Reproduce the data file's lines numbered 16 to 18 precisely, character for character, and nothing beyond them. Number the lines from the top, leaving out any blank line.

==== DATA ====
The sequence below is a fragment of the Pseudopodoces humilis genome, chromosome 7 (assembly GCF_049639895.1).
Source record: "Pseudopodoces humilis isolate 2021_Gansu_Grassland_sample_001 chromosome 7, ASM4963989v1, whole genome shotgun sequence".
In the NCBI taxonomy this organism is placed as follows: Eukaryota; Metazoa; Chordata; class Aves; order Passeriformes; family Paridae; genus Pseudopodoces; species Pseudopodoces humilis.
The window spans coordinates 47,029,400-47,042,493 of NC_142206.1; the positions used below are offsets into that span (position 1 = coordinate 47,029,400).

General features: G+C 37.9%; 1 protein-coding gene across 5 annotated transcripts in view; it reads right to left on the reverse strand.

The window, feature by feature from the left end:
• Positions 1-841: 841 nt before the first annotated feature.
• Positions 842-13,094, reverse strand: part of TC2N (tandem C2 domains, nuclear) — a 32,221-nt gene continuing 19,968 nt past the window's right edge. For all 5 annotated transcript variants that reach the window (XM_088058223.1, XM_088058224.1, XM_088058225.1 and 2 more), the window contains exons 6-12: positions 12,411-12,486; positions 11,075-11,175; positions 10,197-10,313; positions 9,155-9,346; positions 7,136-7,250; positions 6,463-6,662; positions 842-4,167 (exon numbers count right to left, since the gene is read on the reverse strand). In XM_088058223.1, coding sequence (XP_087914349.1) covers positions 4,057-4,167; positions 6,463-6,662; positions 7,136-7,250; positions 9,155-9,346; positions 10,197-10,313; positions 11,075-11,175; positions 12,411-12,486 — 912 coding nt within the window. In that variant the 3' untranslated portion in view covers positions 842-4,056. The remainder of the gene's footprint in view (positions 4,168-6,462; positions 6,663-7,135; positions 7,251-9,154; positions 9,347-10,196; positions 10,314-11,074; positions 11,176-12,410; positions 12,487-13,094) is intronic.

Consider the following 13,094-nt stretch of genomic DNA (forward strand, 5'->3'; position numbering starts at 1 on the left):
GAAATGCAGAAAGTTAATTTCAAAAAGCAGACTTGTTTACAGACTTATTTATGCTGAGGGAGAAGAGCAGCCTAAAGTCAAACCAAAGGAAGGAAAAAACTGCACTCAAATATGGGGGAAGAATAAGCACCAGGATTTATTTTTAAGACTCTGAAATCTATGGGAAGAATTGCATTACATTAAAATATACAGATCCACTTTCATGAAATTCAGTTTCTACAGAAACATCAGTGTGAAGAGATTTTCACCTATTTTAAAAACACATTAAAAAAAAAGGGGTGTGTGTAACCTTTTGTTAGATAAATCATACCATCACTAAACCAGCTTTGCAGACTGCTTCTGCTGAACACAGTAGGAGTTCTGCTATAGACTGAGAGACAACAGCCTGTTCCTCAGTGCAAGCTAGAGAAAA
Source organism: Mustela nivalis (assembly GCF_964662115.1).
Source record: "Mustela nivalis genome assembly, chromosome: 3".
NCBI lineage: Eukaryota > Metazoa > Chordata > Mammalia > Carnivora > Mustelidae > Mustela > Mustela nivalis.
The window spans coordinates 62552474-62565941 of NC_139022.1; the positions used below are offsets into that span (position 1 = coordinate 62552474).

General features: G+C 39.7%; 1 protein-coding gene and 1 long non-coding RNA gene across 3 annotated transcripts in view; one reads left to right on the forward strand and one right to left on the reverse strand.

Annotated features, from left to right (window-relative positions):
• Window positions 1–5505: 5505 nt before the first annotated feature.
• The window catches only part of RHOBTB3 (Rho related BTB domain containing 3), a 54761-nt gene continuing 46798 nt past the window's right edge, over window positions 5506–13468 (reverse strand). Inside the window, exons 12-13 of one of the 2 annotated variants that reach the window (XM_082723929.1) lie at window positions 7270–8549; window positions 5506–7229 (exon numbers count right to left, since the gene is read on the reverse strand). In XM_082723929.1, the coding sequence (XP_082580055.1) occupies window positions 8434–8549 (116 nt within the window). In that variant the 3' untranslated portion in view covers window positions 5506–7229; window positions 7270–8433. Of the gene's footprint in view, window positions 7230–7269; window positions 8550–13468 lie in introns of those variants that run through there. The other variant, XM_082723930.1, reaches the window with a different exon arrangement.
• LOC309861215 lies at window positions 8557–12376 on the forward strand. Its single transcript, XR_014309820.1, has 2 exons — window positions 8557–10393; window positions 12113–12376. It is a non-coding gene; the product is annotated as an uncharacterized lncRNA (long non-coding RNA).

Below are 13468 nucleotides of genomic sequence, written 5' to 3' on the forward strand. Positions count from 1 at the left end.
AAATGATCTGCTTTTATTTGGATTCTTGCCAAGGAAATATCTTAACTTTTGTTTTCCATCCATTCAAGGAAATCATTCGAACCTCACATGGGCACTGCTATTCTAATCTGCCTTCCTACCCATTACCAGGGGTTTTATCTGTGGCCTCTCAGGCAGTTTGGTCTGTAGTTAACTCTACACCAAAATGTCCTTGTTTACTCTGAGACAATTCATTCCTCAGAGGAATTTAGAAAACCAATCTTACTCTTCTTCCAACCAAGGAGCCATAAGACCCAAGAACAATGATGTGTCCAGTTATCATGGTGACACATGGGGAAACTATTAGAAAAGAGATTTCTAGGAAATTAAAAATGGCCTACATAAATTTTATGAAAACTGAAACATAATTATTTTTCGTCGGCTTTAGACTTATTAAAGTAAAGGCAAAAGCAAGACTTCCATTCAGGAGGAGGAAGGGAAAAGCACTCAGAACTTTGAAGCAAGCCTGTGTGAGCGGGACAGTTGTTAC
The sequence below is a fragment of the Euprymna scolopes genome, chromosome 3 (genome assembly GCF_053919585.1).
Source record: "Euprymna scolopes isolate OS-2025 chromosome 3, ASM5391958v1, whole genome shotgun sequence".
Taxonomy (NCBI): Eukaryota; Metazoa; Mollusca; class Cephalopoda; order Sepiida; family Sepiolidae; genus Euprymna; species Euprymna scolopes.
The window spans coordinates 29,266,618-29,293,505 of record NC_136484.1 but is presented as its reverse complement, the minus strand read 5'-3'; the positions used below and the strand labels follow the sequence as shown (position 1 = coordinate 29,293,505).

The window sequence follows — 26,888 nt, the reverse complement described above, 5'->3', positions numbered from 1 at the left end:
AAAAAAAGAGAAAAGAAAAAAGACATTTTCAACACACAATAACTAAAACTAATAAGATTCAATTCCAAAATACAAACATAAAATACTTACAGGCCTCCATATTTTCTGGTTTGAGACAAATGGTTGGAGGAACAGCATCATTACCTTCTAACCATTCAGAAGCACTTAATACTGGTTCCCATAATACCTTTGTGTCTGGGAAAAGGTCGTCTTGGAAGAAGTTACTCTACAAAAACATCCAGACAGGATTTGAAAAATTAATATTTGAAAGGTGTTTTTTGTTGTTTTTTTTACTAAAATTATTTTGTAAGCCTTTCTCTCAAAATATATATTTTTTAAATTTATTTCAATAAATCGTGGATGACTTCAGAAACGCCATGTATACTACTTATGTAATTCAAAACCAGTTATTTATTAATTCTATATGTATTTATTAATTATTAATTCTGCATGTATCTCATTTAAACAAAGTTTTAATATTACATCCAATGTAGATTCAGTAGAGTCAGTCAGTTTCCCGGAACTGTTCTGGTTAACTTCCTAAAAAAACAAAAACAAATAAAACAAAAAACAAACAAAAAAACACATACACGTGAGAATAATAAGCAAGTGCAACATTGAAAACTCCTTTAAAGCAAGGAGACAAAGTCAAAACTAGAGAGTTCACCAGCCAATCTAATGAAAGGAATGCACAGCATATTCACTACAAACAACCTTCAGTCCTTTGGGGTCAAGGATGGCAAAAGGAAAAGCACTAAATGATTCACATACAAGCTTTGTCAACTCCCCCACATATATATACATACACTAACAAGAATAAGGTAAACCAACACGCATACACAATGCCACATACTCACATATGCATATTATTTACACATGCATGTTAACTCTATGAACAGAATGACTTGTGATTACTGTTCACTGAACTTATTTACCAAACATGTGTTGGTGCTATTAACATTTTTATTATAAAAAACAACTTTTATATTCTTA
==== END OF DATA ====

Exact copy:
Annotated features, from left to right (window-relative positions):
• Window positions 1–5505: 5505 nt before the first annotated feature.
• The window catches only part of RHOBTB3 (Rho related BTB domain containing 3), a 54761-nt gene continuing 46798 nt past the window's right edge, over window positions 5506–13468 (reverse strand). Inside the window, exons 12-13 of one of the 2 annotated variants that reach the window (XM_082723929.1) lie at window positions 7270–8549; window positions 5506–7229 (exon numbers count right to left, since the gene is read on the reverse strand). In XM_082723929.1, the coding sequence (XP_082580055.1) occupies window positions 8434–8549 (116 nt within the window). In that variant the 3' untranslated portion in view covers window positions 5506–7229; window positions 7270–8433. Of the gene's footprint in view, window positions 7230–7269; window positions 8550–13468 lie in introns of those variants that run through there. The other variant, XM_082723930.1, reaches the window with a different exon arrangement.